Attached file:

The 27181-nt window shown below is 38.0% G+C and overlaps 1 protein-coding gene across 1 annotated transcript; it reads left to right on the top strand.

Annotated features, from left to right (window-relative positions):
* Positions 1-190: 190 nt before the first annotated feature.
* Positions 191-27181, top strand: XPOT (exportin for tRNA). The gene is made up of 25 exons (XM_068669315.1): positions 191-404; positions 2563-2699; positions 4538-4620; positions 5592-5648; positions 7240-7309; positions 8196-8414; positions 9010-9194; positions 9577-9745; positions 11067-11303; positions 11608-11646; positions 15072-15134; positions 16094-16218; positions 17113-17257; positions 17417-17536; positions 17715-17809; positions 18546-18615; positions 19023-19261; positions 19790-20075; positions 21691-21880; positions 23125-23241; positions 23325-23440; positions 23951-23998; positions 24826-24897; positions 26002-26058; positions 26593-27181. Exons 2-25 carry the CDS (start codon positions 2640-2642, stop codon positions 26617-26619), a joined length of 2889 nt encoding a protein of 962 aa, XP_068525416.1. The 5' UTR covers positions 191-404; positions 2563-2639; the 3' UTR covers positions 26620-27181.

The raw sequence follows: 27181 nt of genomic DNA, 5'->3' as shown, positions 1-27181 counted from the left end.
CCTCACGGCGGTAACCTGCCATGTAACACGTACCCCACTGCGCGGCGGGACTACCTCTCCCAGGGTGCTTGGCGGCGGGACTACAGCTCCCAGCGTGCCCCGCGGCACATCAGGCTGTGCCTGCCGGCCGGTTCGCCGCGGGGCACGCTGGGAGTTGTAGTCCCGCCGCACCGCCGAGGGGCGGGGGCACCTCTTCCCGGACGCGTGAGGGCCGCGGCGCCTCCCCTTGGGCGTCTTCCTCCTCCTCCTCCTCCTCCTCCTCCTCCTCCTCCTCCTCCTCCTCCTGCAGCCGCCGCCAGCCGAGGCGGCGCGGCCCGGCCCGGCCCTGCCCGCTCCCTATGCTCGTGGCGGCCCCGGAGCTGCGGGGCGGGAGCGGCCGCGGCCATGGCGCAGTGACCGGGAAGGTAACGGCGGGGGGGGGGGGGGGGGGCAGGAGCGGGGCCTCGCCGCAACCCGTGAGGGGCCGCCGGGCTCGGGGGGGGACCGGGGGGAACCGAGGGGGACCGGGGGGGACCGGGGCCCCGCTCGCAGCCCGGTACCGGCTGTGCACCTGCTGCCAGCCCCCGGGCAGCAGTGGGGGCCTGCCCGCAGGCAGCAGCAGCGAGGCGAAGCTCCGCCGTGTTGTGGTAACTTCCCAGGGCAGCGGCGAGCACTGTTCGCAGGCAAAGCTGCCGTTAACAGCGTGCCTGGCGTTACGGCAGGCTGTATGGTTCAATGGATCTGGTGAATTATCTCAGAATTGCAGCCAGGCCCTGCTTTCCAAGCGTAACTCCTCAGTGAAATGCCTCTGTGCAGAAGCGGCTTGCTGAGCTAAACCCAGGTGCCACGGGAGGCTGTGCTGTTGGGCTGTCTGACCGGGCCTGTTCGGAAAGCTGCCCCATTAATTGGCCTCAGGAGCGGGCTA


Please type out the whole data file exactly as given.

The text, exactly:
The 27181-nt window shown below is 38.0% G+C and overlaps 1 protein-coding gene across 1 annotated transcript; it reads left to right on the top strand.

Annotated features, from left to right (window-relative positions):
* Positions 1-190: 190 nt before the first annotated feature.
* Positions 191-27181, top strand: XPOT (exportin for tRNA). The gene is made up of 25 exons (XM_068669315.1): positions 191-404; positions 2563-2699; positions 4538-4620; positions 5592-5648; positions 7240-7309; positions 8196-8414; positions 9010-9194; positions 9577-9745; positions 11067-11303; positions 11608-11646; positions 15072-15134; positions 16094-16218; positions 17113-17257; positions 17417-17536; positions 17715-17809; positions 18546-18615; positions 19023-19261; positions 19790-20075; positions 21691-21880; positions 23125-23241; positions 23325-23440; positions 23951-23998; positions 24826-24897; positions 26002-26058; positions 26593-27181. Exons 2-25 carry the CDS (start codon positions 2640-2642, stop codon positions 26617-26619), a joined length of 2889 nt encoding a protein of 962 aa, XP_068525416.1. The 5' UTR covers positions 191-404; positions 2563-2639; the 3' UTR covers positions 26620-27181.

The raw sequence follows: 27181 nt of genomic DNA, 5'->3' as shown, positions 1-27181 counted from the left end.
CCTCACGGCGGTAACCTGCCATGTAACACGTACCCCACTGCGCGGCGGGACTACCTCTCCCAGGGTGCTTGGCGGCGGGACTACAGCTCCCAGCGTGCCCCGCGGCACATCAGGCTGTGCCTGCCGGCCGGTTCGCCGCGGGGCACGCTGGGAGTTGTAGTCCCGCCGCACCGCCGAGGGGCGGGGGCACCTCTTCCCGGACGCGTGAGGGCCGCGGCGCCTCCCCTTGGGCGTCTTCCTCCTCCTCCTCCTCCTCCTCCTCCTCCTCCTCCTCCTCCTCCTCCTGCAGCCGCCGCCAGCCGAGGCGGCGCGGCCCGGCCCGGCCCTGCCCGCTCCCTATGCTCGTGGCGGCCCCGGAGCTGCGGGGCGGGAGCGGCCGCGGCCATGGCGCAGTGACCGGGAAGGTAACGGCGGGGGGGGGGGGGGGGGGCAGGAGCGGGGCCTCGCCGCAACCCGTGAGGGGCCGCCGGGCTCGGGGGGGGACCGGGGGGAACCGAGGGGGACCGGGGGGGACCGGGGCCCCGCTCGCAGCCCGGTACCGGCTGTGCACCTGCTGCCAGCCCCCGGGCAGCAGTGGGGGCCTGCCCGCAGGCAGCAGCAGCGAGGCGAAGCTCCGCCGTGTTGTGGTAACTTCCCAGGGCAGCGGCGAGCACTGTTCGCAGGCAAAGCTGCCGTTAACAGCGTGCCTGGCGTTACGGCAGGCTGTATGGTTCAATGGATCTGGTGAATTATCTCAGAATTGCAGCCAGGCCCTGCTTTCCAAGCGTAACTCCTCAGTGAAATGCCTCTGTGCAGAAGCGGCTTGCTGAGCTAAACCCAGGTGCCACGGGAGGCTGTGCTGTTGGGCTGTCTGACCGGGCCTGTTCGGAAAGCTGCCCCATTAATTGGCCTCAGGAGCGGGCTA